Saturday, June 19, 2010

Zema - Jubilee

Jubilee from Zema is an album that is right up my musical street! It has to be said though I'd never heard of this artist before, although this is apparently her sixth album!
It was recorded with the classic roots, rock, reggae group, the Gladiators Band at Harry J's Studio in Kingston, Jamaica. Zema has been touring with the Gladiators over the last couple years and this album really demonstrates the musical bond they have developed. The Gladiators bring powerful riddims that really heightens her talents as singer, songwriter and musician. Then to top it all off Zema has produced the album as well! A many faceted lady indeed.
The title and opening track 'Jubilee' gets things off with a very uplifting start in a superb mix, much like The Wailers style circa the 1981 Confrontation LP. I can also hear on this track in particular an instantly deejay able 12” with the commercially, catchiness of something like Althea & Donna.
'Trouble Never Set' is equally excellent and sounds like it could have come from the ‘Rastaman Vibration’ album sessions, while on 'Reap What You Sow' the whole musical backdrop is oozing with old time Rock Steady recording sound, yet faster of course, but has that vibe the way the mix is presented and has a wonderful organ before the fade out.
Fourth track is a cover of Bill Withers 'Aint No Sunshine'. This track was also covered by Horace Andy on the 'You Are My Angel' album and Zema's version is just as good with the riddim having a real past masters vibe against her smokey ‘jazz club’ vocal.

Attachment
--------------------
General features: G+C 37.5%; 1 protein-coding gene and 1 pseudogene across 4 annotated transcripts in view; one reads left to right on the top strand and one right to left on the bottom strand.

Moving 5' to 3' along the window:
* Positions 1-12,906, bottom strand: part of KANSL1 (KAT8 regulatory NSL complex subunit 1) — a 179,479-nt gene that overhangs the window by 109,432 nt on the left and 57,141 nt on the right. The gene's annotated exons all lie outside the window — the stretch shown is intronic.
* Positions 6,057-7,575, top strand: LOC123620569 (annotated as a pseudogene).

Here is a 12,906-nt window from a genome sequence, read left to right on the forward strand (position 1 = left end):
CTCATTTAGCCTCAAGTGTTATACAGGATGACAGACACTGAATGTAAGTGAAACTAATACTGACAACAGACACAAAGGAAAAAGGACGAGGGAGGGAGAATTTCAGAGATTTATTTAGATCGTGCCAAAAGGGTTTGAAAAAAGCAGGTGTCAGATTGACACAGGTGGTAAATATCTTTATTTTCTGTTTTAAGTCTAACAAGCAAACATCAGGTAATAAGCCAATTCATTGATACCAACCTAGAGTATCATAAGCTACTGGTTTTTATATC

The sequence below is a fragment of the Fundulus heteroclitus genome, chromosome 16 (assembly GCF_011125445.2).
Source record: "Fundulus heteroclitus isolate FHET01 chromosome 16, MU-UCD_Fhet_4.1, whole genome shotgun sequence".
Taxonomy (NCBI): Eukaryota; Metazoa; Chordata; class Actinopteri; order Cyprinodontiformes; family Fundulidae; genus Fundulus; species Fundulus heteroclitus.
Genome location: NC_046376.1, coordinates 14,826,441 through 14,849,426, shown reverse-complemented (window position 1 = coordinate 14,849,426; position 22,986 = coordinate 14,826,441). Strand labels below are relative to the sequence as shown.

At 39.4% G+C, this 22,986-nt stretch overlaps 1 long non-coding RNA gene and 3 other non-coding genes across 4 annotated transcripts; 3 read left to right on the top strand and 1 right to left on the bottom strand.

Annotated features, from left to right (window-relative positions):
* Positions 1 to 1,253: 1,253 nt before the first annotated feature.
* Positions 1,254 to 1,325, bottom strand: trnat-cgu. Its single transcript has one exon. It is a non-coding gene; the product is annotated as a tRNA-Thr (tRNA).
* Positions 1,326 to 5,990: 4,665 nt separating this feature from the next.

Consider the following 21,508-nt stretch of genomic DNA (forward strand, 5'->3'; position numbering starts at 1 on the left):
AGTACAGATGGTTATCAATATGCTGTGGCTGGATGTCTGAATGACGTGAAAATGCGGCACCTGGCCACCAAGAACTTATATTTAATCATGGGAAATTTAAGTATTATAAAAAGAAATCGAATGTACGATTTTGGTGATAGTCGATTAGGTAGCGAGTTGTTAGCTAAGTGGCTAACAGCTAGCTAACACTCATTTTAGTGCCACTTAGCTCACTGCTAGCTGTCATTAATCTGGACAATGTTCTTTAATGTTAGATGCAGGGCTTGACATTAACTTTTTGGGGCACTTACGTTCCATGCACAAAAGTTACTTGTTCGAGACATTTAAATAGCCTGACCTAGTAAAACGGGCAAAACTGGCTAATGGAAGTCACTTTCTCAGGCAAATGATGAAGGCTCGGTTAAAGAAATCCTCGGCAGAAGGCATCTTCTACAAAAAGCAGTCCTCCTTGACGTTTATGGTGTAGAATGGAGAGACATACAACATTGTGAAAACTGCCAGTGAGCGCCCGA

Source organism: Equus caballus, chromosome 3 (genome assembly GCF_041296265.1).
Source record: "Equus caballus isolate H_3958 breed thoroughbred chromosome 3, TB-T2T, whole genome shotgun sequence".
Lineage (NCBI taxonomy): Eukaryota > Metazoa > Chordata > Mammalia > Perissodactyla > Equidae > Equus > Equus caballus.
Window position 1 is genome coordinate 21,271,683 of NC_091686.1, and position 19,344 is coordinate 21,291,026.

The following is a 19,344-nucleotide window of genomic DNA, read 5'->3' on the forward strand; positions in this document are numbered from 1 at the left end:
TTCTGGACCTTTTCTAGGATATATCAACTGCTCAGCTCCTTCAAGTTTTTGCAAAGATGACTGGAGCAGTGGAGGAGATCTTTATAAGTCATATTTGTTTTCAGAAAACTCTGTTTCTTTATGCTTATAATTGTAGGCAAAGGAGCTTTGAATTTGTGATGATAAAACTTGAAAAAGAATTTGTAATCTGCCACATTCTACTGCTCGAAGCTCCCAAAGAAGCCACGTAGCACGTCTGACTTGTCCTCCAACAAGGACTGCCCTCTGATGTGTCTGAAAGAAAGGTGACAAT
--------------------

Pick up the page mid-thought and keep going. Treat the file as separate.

Low point of the album for me is 'Do It In Love'. Can't really put it down to one thing just each to his own I suppose. 'Warning' sees a cracking return to form, although Zema takes abit of a back seat on this duet. The riddim is powerful; with its rumbling bass line presenting a song with a serious message that's not in ya face over this cool tune.
Next its back again with that ‘rock steady’ sound on way the mixdown was performed and again it's faster paced, I really like this mixdown style. The song 'Power In Unity' has another serious message put across softly so one has time to enjoy the sound. 'Time Of Trouble' is another cool tune that harks back again to that Wailers essence.
Penultimate vocal track 'Trod' sees Harmonica and riddim track blending together in fine style, this goes straight back to those virgin frontline albums from late 70s – mid 80s Prince Tony Robinson styleee (producer of Big Youth et al from those golden days)
'Firefall' is yet another classic riddim with a simple yet strong bass line while Zema's wails a conscious lyric.
The last four tracks of the album are some nice dubby workings of 'Aint No Sunshine', 'Reap What You Sow', 'Time Of Trouble' and 'Jubilee'.
In all this album shows a great artistic ability that embraces the classic roots vibes of old and is not to be missed!

Review by...GIBSY

Head over to United Reggae for Skarl's interview with Zema

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